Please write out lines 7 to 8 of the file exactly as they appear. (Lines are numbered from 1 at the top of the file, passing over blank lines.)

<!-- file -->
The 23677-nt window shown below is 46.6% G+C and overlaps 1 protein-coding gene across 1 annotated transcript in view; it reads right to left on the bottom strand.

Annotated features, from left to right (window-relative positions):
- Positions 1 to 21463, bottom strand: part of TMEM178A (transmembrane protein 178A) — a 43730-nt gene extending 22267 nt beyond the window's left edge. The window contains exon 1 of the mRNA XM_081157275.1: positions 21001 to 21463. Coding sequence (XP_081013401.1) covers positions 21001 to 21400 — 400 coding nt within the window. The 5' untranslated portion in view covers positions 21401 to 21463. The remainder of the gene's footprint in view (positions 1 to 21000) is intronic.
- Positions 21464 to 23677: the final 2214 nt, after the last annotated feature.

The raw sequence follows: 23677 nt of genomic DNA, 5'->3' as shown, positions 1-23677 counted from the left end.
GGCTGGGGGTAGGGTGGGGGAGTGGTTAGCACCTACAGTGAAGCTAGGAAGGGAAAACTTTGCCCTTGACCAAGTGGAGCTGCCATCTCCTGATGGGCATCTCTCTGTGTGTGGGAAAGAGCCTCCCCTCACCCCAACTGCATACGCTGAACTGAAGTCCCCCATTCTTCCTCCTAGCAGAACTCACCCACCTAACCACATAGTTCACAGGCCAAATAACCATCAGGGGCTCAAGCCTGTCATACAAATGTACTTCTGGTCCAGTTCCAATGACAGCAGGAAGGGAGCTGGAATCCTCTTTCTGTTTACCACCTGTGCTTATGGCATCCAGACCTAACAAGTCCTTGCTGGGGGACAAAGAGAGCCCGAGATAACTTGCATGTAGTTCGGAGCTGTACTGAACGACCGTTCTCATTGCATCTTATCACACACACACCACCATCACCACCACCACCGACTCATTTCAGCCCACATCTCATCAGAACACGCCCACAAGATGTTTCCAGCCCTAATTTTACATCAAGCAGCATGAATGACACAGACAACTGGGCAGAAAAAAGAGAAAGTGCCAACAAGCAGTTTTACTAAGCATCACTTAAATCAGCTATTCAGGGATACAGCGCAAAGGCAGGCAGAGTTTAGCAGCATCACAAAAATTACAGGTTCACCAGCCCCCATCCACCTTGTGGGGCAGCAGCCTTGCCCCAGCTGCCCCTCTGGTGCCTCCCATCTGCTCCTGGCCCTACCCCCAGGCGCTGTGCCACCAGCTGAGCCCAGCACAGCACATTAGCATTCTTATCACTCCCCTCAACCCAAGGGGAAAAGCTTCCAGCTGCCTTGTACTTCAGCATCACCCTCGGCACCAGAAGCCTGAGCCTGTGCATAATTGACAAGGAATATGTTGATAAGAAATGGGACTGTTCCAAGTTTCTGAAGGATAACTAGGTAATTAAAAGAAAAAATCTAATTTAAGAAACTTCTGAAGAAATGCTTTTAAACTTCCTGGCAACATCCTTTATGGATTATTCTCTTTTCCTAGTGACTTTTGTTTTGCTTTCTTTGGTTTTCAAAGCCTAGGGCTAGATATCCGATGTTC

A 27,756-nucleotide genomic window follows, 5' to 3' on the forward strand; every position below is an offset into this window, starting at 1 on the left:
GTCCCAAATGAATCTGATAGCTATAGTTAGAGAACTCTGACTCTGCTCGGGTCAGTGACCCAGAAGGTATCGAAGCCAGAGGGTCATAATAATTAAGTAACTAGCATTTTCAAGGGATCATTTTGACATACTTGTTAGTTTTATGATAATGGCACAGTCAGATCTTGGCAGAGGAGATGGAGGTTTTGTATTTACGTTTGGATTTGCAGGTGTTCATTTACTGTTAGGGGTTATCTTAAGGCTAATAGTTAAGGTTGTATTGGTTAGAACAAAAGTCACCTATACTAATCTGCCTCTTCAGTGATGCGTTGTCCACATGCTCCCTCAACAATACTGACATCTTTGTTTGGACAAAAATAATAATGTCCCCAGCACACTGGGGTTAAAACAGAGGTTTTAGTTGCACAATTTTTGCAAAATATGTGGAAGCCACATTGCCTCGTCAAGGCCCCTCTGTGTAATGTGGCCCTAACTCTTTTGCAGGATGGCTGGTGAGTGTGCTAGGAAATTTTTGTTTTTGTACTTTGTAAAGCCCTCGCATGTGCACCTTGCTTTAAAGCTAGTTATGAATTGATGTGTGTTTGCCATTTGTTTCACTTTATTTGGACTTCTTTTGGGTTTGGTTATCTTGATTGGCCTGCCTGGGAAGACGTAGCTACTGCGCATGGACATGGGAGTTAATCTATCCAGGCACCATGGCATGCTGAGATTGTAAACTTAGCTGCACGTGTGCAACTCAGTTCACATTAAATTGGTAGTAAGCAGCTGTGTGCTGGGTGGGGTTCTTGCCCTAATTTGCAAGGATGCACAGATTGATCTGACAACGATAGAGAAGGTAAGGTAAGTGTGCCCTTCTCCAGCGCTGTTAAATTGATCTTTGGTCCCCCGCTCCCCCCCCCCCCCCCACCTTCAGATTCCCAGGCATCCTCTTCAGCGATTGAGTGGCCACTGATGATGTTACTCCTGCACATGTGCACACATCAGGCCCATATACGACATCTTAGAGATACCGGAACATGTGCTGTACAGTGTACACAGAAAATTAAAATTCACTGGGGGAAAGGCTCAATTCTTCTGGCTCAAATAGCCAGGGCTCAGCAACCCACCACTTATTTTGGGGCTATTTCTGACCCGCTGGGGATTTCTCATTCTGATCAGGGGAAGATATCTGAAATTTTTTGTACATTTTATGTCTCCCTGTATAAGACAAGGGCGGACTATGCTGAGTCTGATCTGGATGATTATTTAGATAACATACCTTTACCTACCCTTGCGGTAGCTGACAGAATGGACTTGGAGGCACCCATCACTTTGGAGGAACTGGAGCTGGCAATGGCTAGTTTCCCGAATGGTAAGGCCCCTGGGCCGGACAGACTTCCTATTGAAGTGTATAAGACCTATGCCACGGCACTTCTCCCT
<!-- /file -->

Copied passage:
A 27,756-nucleotide genomic window follows, 5' to 3' on the forward strand; every position below is an offset into this window, starting at 1 on the left:
GTCCCAAATGAATCTGATAGCTATAGTTAGAGAACTCTGACTCTGCTCGGGTCAGTGACCCAGAAGGTATCGAAGCCAGAGGGTCATAATAATTAAGTAACTAGCATTTTCAAGGGATCATTTTGACATACTTGTTAGTTTTATGATAATGGCACAGTCAGATCTTGGCAGAGGAGATGGAGGTTTTGTATTTACGTTTGGATTTGCAGGTGTTCATTTACTGTTAGGGGTTATCTTAAGGCTAATAGTTAAGGTTGTATTGGTTAGAACAAAAGTCACCTATACTAATCTGCCTCTTCAGTGATGCGTTGTCCACATGCTCCCTCAACAATACTGACATCTTTGTTTGGACAAAAATAATAATGTCCCCAGCACACTGGGGTTAAAACAGAGGTTTTAGTTGCACAATTTTTGCAAAATATGTGGAAGCCACATTGCCTCGTCAAGGCCCCTCTGTGTAATGTGGCCCTAACTCTTTTGCAGGATGGCTGGTGAGTGTGCTAGGAAATTTTTGTTTTTGTACTTTGTAAAGCCCTCGCATGTGCACCTTGCTTTAAAGCTAGTTATGAATTGATGTGTGTTTGCCATTTGTTTCACTTTATTTGGACTTCTTTTGGGTTTGGTTATCTTGATTGGCCTGCCTGGGAAGACGTAGCTACTGCGCATGGACATGGGAGTTAATCTATCCAGGCACCATGGCATGCTGAGATTGTAAACTTAGCTGCACGTGTGCAACTCAGTTCACATTAAATTGGTAGTAAGCAGCTGTGTGCTGGGTGGGGTTCTTGCCCTAATTTGCAAGGATGCACAGATTGATCTGACAACGATAGAGAAGGTAAGGTAAGTGTGCCCTTCTCCAGCGCTGTTAAATTGATCTTTGGTCCCCCGCTCCCCCCCCCCCCCCCACCTTCAGATTCCCAGGCATCCTCTTCAGCGATTGAGTGGCCACTGATGATGTTACTCCTGCACATGTGCACACATCAGGCCCATATACGACATCTTAGAGATACCGGAACATGTGCTGTACAGTGTACACAGAAAATTAAAATTCACTGGGGGAAAGGCTCAATTCTTCTGGCTCAAATAGCCAGGGCTCAGCAACCCACCACTTATTTTGGGGCTATTTCTGACCCGCTGGGGATTTCTCATTCTGATCAGGGGAAGATATCTGAAATTTTTTGTACATTTTATGTCTCCCTGTATAAGACAAGGGCGGACTATGCTGAGTCTGATCTGGATGATTATTTAGATAACATACCTTTACCTACCCTTGCGGTAGCTGACAGAATGGACTTGGAGGCACCCATCACTTTGGAGGAACTGGAGCTGGCAATGGCTAGTTTCCCGAATGGTAAGGCCCCTGGGCCGGACAGACTTCCTATTGAAGTGTATAAGACCTATGCCACGGCACTTCTCCCT